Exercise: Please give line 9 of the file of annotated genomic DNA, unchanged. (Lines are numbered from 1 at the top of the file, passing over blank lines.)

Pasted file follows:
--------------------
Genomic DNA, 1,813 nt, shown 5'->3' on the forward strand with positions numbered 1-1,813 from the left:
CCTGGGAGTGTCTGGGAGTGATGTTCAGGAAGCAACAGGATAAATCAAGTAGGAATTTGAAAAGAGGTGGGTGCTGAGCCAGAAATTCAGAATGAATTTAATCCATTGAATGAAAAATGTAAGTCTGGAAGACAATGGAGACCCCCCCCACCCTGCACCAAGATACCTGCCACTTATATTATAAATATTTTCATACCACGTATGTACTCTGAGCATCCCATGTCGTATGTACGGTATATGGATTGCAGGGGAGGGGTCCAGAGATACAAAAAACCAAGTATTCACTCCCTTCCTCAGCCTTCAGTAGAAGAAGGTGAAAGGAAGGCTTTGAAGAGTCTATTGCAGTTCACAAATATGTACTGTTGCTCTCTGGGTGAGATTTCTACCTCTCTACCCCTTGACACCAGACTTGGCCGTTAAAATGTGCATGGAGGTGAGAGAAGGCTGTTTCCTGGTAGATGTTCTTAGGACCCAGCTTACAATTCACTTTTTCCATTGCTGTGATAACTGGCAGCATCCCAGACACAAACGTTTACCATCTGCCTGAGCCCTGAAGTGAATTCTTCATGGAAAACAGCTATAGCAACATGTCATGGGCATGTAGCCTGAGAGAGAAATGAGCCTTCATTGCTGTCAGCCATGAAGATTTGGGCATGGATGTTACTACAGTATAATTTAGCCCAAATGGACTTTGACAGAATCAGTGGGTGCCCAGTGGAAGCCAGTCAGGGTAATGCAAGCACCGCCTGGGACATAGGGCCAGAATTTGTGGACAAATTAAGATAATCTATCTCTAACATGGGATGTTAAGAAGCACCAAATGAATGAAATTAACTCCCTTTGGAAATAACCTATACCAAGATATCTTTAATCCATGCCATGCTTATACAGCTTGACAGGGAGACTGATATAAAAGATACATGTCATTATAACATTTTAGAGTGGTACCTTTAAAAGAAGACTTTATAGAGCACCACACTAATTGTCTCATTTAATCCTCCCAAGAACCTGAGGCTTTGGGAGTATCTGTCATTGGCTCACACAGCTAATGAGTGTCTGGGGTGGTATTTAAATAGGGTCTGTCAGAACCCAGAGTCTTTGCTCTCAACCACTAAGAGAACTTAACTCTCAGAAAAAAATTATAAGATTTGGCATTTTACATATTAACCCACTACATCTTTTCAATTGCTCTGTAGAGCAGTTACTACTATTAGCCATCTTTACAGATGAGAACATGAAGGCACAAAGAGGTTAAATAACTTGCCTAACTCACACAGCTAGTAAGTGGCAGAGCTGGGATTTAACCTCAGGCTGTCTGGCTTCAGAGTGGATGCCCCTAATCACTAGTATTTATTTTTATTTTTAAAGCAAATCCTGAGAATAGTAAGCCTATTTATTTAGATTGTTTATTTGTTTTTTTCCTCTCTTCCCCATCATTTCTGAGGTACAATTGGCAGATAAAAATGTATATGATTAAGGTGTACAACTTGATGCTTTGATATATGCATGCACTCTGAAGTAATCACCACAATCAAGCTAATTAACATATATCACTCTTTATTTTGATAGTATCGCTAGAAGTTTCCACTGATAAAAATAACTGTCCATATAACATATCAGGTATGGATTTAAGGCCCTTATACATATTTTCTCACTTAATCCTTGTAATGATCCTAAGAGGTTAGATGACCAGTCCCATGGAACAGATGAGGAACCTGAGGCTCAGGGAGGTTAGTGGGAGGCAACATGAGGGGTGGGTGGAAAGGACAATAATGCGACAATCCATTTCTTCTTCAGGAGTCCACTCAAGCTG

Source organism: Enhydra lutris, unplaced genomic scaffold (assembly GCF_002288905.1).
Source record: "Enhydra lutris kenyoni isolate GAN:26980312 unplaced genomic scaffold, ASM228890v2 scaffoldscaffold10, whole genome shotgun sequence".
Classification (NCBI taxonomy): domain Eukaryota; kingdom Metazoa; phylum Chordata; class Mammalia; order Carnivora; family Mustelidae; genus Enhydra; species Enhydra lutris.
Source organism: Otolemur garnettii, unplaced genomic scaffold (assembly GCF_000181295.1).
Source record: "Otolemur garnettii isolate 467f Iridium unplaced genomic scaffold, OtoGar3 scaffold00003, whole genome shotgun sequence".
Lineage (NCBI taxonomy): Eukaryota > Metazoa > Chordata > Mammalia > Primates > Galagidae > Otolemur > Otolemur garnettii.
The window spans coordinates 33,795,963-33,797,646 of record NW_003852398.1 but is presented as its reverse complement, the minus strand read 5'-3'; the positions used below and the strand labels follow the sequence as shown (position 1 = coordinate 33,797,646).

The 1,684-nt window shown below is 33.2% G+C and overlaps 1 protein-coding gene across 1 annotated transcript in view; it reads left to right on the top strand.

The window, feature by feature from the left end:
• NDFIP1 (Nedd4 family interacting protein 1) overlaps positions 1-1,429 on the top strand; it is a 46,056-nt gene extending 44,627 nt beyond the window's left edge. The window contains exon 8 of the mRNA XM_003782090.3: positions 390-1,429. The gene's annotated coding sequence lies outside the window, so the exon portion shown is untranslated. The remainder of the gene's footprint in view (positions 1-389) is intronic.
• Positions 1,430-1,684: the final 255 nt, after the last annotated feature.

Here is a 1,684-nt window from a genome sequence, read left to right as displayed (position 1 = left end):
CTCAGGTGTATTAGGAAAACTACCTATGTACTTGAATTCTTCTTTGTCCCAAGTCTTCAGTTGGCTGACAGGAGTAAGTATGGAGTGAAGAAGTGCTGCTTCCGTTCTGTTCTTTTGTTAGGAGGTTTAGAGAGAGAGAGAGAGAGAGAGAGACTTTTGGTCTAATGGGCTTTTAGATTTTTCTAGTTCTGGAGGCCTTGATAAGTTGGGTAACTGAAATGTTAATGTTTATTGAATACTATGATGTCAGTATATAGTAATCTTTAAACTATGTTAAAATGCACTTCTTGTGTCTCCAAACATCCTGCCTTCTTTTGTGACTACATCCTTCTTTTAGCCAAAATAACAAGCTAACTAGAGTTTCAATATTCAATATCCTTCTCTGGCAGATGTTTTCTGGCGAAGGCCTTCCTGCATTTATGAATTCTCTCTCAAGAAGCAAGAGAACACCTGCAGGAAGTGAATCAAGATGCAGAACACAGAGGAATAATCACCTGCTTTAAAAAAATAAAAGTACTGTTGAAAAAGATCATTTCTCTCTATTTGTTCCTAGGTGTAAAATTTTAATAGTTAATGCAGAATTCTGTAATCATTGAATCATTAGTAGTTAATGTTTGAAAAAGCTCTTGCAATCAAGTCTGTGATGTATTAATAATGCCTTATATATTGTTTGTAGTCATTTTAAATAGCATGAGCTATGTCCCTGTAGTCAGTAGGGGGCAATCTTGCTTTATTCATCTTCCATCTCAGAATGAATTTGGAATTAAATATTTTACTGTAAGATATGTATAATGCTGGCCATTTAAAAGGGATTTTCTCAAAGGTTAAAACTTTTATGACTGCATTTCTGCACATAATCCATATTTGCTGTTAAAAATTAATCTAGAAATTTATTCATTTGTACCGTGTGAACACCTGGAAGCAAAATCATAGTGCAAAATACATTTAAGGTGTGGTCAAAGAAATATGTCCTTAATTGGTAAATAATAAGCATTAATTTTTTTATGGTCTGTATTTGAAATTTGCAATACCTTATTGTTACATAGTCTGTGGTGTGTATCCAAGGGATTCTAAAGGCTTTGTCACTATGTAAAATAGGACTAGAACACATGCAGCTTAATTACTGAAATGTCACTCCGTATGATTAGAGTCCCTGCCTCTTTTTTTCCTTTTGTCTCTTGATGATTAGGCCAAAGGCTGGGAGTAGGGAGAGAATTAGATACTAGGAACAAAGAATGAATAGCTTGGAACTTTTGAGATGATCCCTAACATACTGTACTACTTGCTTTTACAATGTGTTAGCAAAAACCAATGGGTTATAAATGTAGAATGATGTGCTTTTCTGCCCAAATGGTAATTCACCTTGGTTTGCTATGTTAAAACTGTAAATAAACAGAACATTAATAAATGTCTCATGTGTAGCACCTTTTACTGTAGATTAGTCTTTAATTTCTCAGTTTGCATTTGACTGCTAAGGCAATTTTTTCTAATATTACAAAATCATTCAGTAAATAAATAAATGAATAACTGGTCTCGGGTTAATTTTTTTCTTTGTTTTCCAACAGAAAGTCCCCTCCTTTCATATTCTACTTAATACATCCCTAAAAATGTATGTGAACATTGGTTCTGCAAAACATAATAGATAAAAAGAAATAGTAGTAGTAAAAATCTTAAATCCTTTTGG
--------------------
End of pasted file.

The window spans coordinates 33,795,963-33,797,646 of record NW_003852398.1 but is presented as its reverse complement, the minus strand read 5'-3'; the positions used below and the strand labels follow the sequence as shown (position 1 = coordinate 33,797,646).